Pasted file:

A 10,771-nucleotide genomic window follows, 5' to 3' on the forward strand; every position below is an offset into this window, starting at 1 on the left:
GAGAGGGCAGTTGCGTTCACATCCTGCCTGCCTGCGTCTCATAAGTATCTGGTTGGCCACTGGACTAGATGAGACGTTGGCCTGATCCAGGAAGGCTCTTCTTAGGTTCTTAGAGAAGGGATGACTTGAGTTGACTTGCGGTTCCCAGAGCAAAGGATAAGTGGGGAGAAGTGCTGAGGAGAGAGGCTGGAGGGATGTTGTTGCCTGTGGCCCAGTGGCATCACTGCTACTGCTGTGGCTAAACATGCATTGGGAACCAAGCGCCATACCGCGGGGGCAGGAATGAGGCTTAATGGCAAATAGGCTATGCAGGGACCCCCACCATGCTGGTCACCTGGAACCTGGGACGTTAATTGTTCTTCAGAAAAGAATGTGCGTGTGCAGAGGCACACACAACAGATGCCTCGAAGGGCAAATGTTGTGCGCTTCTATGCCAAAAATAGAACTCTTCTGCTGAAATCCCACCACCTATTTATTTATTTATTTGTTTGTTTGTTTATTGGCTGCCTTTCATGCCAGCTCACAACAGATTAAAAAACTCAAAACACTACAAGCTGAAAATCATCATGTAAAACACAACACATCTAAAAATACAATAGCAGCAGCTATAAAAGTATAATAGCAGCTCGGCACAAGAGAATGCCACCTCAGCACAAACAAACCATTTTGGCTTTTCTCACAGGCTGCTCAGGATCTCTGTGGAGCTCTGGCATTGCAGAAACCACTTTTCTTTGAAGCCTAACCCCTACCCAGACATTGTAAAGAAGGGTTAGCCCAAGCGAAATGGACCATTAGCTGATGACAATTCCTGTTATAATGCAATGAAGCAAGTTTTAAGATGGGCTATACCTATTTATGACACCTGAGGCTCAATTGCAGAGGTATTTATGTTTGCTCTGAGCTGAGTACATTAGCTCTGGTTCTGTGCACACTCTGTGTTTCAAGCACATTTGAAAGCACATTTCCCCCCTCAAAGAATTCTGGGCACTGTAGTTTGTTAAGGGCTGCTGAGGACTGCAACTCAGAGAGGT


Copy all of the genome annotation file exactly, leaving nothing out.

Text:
A 10,771-nucleotide genomic window follows, 5' to 3' on the forward strand; every position below is an offset into this window, starting at 1 on the left:
GAGAGGGCAGTTGCGTTCACATCCTGCCTGCCTGCGTCTCATAAGTATCTGGTTGGCCACTGGACTAGATGAGACGTTGGCCTGATCCAGGAAGGCTCTTCTTAGGTTCTTAGAGAAGGGATGACTTGAGTTGACTTGCGGTTCCCAGAGCAAAGGATAAGTGGGGAGAAGTGCTGAGGAGAGAGGCTGGAGGGATGTTGTTGCCTGTGGCCCAGTGGCATCACTGCTACTGCTGTGGCTAAACATGCATTGGGAACCAAGCGCCATACCGCGGGGGCAGGAATGAGGCTTAATGGCAAATAGGCTATGCAGGGACCCCCACCATGCTGGTCACCTGGAACCTGGGACGTTAATTGTTCTTCAGAAAAGAATGTGCGTGTGCAGAGGCACACACAACAGATGCCTCGAAGGGCAAATGTTGTGCGCTTCTATGCCAAAAATAGAACTCTTCTGCTGAAATCCCACCACCTATTTATTTATTTATTTGTTTGTTTGTTTATTGGCTGCCTTTCATGCCAGCTCACAACAGATTAAAAAACTCAAAACACTACAAGCTGAAAATCATCATGTAAAACACAACACATCTAAAAATACAATAGCAGCAGCTATAAAAGTATAATAGCAGCTCGGCACAAGAGAATGCCACCTCAGCACAAACAAACCATTTTGGCTTTTCTCACAGGCTGCTCAGGATCTCTGTGGAGCTCTGGCATTGCAGAAACCACTTTTCTTTGAAGCCTAACCCCTACCCAGACATTGTAAAGAAGGGTTAGCCCAAGCGAAATGGACCATTAGCTGATGACAATTCCTGTTATAATGCAATGAAGCAAGTTTTAAGATGGGCTATACCTATTTATGACACCTGAGGCTCAATTGCAGAGGTATTTATGTTTGCTCTGAGCTGAGTACATTAGCTCTGGTTCTGTGCACACTCTGTGTTTCAAGCACATTTGAAAGCACATTTCCCCCCTCAAAGAATTCTGGGCACTGTAGTTTGTTAAGGGCTGCTGAGGACTGCAACTCAGAGAGGT